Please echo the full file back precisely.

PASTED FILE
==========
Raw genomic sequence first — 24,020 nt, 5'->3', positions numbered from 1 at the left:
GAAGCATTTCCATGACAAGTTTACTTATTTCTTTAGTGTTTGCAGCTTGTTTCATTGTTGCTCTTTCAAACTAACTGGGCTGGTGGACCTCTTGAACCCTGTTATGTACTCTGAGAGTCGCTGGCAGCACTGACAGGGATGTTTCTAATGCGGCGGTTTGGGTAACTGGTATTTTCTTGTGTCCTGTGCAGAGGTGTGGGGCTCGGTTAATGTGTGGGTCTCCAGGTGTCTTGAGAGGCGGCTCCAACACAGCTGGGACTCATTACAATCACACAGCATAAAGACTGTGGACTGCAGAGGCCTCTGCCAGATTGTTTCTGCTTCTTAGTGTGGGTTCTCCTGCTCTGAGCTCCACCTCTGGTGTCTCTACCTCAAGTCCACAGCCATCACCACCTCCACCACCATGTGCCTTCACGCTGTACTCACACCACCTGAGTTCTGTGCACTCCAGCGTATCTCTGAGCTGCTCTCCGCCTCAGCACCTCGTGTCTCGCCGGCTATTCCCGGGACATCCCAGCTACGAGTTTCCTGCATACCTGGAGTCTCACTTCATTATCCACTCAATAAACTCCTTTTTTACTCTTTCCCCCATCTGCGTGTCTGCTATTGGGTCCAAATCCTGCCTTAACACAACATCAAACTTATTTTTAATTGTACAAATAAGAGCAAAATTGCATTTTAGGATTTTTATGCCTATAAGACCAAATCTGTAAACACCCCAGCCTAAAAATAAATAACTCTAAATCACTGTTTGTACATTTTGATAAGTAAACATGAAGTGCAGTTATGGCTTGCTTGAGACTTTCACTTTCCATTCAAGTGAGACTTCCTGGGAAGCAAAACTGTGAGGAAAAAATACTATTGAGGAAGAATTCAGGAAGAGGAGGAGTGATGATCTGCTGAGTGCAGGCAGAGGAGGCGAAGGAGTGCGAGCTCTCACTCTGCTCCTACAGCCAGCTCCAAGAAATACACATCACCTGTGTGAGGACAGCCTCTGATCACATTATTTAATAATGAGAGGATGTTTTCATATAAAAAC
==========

Raw genomic sequence first — 24,020 nt, 5'->3', positions numbered from 1 at the left:
GAAGCATTTCCATGACAAGTTTACTTATTTCTTTAGTGTTTGCAGCTTGTTTCATTGTTGCTCTTTCAAACTAACTGGGCTGGTGGACCTCTTGAACCCTGTTATGTACTCTGAGAGTCGCTGGCAGCACTGACAGGGATGTTTCTAATGCGGCGGTTTGGGTAACTGGTATTTTCTTGTGTCCTGTGCAGAGGTGTGGGGCTCGGTTAATGTGTGGGTCTCCAGGTGTCTTGAGAGGCGGCTCCAACACAGCTGGGACTCATTACAATCACACAGCATAAAGACTGTGGACTGCAGAGGCCTCTGCCAGATTGTTTCTGCTTCTTAGTGTGGGTTCTCCTGCTCTGAGCTCCACCTCTGGTGTCTCTACCTCAAGTCCACAGCCATCACCACCTCCACCACCATGTGCCTTCACGCTGTACTCACACCACCTGAGTTCTGTGCACTCCAGCGTATCTCTGAGCTGCTCTCCGCCTCAGCACCTCGTGTCTCGCCGGCTATTCCCGGGACATCCCAGCTACGAGTTTCCTGCATACCTGGAGTCTCACTTCATTATCCACTCAATAAACTCCTTTTTTACTCTTTCCCCCATCTGCGTGTCTGCTATTGGGTCCAAATCCTGCCTTAACACAACATCAAACTTATTTTTAATTGTACAAATAAGAGCAAAATTGCATTTTAGGATTTTTATGCCTATAAGACCAAATCTGTAAACACCCCAGCCTAAAAATAAATAACTCTAAATCACTGTTTGTACATTTTGATAAGTAAACATGAAGTGCAGTTATGGCTTGCTTGAGACTTTCACTTTCCATTCAAGTGAGACTTCCTGGGAAGCAAAACTGTGAGGAAAAAATACTATTGAGGAAGAATTCAGGAAGAGGAGGAGTGATGATCTGCTGAGTGCAGGCAGAGGAGGCGAAGGAGTGCGAGCTCTCACTCTGCTCCTACAGCCAGCTCCAAGAAATACACATCACCTGTGTGAGGACAGCCTCTGATCACATTATTTAATAATGAGAGGATGTTTTCATATAAAAAC